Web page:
Dream of the day when we can put our out-of-office notification on forever and settle down in the sort of place previously reserved for vacations. But where to go? Summer is here and many potential retirees are in full swing to travel and find that special place to call home! Have you done your homework? Well the AARC has done that for you! Please take a look at our Seal of Approval cities and communities.
We are looking forward to our Annual Conference in Asheville Nov. 10-12, 2016. Titled Retiree Attraction – Position Your Community for Success, this year’s conference will focus on timely strategies and research to help you maximize your return on relocating retirees. Registration is now open and it’s a wonderful opportunity to explore the nuts and bolts of our industry! Visit our Conference Page to learn more – AARC Annual Conference. Whether you’re a private developer, a chamber or tourism professional, or a government official, AARC is your information source!
Andre’ Nabors Chair, The AARC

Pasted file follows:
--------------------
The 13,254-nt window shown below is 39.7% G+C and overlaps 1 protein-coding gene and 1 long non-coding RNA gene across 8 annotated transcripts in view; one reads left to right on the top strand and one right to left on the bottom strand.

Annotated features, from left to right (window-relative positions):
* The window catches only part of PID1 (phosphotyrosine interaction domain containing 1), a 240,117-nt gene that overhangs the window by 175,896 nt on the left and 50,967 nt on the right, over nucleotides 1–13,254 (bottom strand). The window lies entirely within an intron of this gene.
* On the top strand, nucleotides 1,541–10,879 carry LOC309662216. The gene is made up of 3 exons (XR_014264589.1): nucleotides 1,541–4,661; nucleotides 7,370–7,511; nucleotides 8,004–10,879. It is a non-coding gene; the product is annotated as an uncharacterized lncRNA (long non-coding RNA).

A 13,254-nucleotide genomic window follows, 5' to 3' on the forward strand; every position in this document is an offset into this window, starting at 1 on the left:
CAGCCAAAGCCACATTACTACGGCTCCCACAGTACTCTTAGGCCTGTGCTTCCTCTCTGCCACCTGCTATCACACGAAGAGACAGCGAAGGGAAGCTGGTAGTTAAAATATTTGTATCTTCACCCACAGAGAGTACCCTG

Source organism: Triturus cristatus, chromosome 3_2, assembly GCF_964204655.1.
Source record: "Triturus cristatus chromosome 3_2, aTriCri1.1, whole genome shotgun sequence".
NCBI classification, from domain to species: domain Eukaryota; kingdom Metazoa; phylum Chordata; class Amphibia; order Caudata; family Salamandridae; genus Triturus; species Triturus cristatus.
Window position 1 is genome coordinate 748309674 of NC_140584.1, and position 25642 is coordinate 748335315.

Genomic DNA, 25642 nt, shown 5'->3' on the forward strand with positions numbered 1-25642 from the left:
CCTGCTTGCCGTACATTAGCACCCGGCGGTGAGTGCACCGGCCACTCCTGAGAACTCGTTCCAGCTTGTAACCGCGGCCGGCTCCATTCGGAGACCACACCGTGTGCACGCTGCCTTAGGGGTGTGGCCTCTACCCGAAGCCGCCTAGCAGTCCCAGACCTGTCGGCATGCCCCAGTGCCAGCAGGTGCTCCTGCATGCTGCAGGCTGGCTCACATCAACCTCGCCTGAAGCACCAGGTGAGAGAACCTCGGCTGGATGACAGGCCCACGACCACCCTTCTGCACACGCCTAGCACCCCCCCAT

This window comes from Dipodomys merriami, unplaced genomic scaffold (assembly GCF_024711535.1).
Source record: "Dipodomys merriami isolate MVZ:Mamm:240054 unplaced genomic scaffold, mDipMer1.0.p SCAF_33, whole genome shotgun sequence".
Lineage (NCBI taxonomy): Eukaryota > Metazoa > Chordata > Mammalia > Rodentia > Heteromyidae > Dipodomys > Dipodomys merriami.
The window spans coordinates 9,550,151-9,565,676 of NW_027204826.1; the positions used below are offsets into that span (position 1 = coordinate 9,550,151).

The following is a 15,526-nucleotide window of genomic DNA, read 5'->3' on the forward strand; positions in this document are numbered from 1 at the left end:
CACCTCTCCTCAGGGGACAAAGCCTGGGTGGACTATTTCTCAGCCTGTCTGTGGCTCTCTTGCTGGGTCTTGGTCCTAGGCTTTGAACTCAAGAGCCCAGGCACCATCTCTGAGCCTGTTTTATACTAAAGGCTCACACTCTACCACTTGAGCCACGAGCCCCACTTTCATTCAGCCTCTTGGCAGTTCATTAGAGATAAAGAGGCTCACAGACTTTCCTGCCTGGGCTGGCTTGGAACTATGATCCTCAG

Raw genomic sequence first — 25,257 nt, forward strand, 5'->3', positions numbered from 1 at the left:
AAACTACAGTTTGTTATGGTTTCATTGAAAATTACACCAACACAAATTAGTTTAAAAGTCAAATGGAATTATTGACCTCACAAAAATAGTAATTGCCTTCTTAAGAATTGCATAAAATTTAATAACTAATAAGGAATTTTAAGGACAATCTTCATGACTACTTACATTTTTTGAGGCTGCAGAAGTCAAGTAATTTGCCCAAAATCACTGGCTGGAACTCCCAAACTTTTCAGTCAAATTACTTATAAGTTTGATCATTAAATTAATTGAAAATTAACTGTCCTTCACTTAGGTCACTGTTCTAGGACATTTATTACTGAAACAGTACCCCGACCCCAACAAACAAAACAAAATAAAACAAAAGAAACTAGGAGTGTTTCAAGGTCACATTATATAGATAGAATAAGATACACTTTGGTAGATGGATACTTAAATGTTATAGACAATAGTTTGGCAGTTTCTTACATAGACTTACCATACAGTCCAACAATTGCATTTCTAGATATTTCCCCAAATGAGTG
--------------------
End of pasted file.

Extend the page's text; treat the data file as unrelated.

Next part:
Americans Are Feeling Wealthier, More Upbeat
Daily Real Estate News, REALTOR.com / June 8, 2016
Fannie Mae’s Home Purchase Sentiment Index zoomed to an all-time high in May as consumers get more upbeat about their paychecks and home selling. In May, the index reached a reading of 85.3, which follows an 18-month low reached in March.
Three of six components the index measures registered increases last month, led by a 7 percentage point increase in the number of consumers reporting significantly higher income than a year ago. Also, the number of consumers who expect home prices to increase over the next 12 months rose 5 percentage points. Consumers were also upbeat that mortgage rates would decrease over the next year as well.
That said, the index indicator on whether it’s a “good time to buy” dropped 1 percentage point to an all-time survey low in May.